Wednesday, January 5, 2011

Are cloud storage providers good for primary data storage?

Why not use a cloud storage provider?
The most persuasive argument against using cloud storage for primary storage is application performance. Application performance is highly sensitive to storage response times. The longer it takes for the application's storage to respond to a read or write request, the slower that application performs. 


Public cloud storage by definition resides in a location geographically distant from your physical storage when measured in cable distance. Response time for an application is measured in round-trip time (RTT). There are numerous factors that add to that RTT. One is speed of light latency, which there is no getting around today. Another is TCP/IP latency. Then there is a little thing called packet loss that can really gum up response time because of retransmissions. It is easy to see that for the vast amount of SMB(small mid sized business) primary applications, public cloud storage performance will be unacceptable.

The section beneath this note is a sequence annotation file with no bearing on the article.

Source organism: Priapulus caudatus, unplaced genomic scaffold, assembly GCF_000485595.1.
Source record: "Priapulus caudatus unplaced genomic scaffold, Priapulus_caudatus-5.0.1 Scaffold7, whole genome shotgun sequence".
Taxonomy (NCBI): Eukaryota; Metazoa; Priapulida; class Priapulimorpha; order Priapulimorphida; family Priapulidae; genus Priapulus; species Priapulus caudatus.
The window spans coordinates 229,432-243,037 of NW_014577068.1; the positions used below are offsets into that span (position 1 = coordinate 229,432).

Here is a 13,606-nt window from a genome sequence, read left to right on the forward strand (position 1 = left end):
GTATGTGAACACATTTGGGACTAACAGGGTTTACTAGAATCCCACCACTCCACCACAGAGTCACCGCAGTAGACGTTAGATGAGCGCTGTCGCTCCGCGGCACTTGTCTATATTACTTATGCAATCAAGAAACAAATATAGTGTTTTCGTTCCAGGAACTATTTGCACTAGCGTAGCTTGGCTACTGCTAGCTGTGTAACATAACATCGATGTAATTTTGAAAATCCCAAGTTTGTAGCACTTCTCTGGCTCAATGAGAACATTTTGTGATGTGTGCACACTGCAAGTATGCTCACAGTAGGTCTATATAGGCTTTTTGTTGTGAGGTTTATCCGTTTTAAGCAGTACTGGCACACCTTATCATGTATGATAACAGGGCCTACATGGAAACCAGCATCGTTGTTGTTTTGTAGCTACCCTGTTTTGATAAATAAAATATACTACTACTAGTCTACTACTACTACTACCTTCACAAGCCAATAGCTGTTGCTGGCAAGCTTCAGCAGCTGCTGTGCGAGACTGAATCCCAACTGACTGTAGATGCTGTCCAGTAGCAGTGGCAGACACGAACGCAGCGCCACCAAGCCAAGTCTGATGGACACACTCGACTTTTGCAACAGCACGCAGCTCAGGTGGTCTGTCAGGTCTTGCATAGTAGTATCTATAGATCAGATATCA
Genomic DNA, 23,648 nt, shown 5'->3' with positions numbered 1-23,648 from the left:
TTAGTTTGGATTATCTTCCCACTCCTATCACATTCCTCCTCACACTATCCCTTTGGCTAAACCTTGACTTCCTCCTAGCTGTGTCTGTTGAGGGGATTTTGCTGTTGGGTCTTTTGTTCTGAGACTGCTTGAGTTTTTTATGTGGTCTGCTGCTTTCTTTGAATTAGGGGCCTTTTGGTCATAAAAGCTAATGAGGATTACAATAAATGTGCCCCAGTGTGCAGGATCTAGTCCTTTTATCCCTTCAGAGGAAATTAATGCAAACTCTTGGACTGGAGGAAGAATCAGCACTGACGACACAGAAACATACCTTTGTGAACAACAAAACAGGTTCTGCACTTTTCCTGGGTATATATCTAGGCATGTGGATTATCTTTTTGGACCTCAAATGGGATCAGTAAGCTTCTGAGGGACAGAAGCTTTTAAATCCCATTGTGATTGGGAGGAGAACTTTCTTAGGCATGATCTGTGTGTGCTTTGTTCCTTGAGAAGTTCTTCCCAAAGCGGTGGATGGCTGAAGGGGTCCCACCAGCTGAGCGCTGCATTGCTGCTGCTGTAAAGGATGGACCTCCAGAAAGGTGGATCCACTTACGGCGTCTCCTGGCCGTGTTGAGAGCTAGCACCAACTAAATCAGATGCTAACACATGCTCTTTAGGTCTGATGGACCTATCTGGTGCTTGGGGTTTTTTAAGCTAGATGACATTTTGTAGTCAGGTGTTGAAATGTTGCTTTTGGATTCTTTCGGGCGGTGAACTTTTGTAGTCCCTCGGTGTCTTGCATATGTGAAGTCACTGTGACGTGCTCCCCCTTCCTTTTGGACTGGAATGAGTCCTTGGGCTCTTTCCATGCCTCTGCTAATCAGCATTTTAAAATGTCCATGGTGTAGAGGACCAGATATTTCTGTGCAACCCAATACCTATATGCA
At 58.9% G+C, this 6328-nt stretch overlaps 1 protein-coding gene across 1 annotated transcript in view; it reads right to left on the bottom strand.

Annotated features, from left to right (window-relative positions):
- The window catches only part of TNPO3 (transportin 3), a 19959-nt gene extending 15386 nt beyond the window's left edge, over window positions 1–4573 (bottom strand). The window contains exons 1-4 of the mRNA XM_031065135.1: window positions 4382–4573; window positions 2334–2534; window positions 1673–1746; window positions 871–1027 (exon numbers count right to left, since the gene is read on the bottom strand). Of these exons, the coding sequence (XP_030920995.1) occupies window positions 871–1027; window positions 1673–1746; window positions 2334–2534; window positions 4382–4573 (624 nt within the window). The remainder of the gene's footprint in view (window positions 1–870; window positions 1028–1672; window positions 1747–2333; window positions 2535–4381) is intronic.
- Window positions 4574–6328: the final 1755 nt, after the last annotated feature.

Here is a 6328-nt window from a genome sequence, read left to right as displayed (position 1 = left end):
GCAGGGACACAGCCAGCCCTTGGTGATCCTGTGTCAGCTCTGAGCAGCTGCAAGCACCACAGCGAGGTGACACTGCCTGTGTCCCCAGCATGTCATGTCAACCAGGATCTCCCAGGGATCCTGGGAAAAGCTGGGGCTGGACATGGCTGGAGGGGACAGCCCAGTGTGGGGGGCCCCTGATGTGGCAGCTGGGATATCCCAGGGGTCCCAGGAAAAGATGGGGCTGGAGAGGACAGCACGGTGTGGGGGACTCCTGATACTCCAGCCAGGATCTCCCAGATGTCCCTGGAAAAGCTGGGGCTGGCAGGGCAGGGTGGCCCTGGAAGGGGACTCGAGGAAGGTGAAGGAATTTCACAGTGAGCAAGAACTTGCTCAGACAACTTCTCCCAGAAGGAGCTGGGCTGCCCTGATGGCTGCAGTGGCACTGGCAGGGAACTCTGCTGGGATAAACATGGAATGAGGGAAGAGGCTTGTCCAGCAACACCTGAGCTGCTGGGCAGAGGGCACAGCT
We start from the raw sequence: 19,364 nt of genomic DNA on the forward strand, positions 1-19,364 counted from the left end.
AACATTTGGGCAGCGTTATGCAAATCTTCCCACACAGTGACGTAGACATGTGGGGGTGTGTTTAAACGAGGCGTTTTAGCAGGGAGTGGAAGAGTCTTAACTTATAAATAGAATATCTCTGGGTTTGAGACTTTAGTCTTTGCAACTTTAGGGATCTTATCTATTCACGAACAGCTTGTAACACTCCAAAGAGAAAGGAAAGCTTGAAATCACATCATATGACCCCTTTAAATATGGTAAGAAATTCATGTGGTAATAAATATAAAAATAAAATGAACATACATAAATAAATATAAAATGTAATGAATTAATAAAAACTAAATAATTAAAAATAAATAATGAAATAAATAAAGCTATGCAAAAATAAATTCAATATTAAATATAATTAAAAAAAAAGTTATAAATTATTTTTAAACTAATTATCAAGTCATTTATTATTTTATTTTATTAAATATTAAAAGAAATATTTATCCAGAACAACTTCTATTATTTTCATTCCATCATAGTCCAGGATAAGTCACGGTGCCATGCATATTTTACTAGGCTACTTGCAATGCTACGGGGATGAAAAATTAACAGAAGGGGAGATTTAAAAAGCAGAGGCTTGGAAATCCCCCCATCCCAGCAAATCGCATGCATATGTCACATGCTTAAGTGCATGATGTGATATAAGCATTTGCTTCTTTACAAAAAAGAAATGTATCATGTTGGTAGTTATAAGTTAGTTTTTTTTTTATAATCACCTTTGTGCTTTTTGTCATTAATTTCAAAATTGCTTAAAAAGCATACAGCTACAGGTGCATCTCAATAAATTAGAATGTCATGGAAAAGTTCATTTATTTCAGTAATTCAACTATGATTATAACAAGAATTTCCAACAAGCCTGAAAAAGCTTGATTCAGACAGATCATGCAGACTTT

When do cloud storage services make sense?
If an SMB is using cloud computing services such as Google Docs, Microsoft Office 365, or SalesForce.com, then it makes sense to store the data from those apps in a cloud storage service. In those cases, the data storage is collocated with the applications. Response time between the application and storage is the same as if the application and storage were in the SMB's location. The key issue here is the response time between the cloud application and the SMB user. In this scenario, the collocated storage is not the bottleneck to user response time. Therefore, if the cloud application performance is adequate, so too is the cloud storage.
If the cloud storage and the application that's using it are collocated, then it makes sense to use cloud storage as SMB primary storage. Otherwise, slow application performance would make using a cloud data storage provider a poor choice for your SMB environment.

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